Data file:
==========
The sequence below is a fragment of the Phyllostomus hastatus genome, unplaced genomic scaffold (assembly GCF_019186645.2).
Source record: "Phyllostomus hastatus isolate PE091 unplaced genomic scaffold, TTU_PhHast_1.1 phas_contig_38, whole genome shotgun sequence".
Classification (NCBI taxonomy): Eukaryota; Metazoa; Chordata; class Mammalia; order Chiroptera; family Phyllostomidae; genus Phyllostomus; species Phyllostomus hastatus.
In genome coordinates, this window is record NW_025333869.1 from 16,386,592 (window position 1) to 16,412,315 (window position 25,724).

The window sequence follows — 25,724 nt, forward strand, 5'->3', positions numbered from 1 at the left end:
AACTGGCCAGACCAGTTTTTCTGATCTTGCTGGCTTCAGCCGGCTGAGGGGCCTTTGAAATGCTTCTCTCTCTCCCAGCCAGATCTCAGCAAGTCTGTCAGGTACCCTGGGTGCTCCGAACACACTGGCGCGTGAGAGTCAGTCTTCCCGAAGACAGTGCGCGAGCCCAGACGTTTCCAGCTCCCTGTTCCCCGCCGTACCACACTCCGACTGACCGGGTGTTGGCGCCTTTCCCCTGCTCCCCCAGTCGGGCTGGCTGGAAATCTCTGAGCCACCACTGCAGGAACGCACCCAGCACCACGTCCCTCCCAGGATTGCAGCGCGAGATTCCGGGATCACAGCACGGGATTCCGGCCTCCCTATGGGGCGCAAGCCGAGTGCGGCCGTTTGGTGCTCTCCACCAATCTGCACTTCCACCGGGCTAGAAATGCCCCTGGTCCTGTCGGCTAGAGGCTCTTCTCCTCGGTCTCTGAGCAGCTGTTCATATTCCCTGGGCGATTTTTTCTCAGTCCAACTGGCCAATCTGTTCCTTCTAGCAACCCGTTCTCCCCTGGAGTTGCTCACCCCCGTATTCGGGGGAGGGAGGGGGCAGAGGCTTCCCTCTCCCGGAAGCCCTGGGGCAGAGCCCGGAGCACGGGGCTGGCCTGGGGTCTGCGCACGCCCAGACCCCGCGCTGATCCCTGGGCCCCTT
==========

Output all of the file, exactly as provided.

The sequence below is a fragment of the Phyllostomus hastatus genome, unplaced genomic scaffold (assembly GCF_019186645.2).
Source record: "Phyllostomus hastatus isolate PE091 unplaced genomic scaffold, TTU_PhHast_1.1 phas_contig_38, whole genome shotgun sequence".
Classification (NCBI taxonomy): Eukaryota; Metazoa; Chordata; class Mammalia; order Chiroptera; family Phyllostomidae; genus Phyllostomus; species Phyllostomus hastatus.
In genome coordinates, this window is record NW_025333869.1 from 16,386,592 (window position 1) to 16,412,315 (window position 25,724).

The window sequence follows — 25,724 nt, forward strand, 5'->3', positions numbered from 1 at the left end:
AACTGGCCAGACCAGTTTTTCTGATCTTGCTGGCTTCAGCCGGCTGAGGGGCCTTTGAAATGCTTCTCTCTCTCCCAGCCAGATCTCAGCAAGTCTGTCAGGTACCCTGGGTGCTCCGAACACACTGGCGCGTGAGAGTCAGTCTTCCCGAAGACAGTGCGCGAGCCCAGACGTTTCCAGCTCCCTGTTCCCCGCCGTACCACACTCCGACTGACCGGGTGTTGGCGCCTTTCCCCTGCTCCCCCAGTCGGGCTGGCTGGAAATCTCTGAGCCACCACTGCAGGAACGCACCCAGCACCACGTCCCTCCCAGGATTGCAGCGCGAGATTCCGGGATCACAGCACGGGATTCCGGCCTCCCTATGGGGCGCAAGCCGAGTGCGGCCGTTTGGTGCTCTCCACCAATCTGCACTTCCACCGGGCTAGAAATGCCCCTGGTCCTGTCGGCTAGAGGCTCTTCTCCTCGGTCTCTGAGCAGCTGTTCATATTCCCTGGGCGATTTTTTCTCAGTCCAACTGGCCAATCTGTTCCTTCTAGCAACCCGTTCTCCCCTGGAGTTGCTCACCCCCGTATTCGGGGGAGGGAGGGGGCAGAGGCTTCCCTCTCCCGGAAGCCCTGGGGCAGAGCCCGGAGCACGGGGCTGGCCTGGGGTCTGCGCACGCCCAGACCCCGCGCTGATCCCTGGGCCCCTT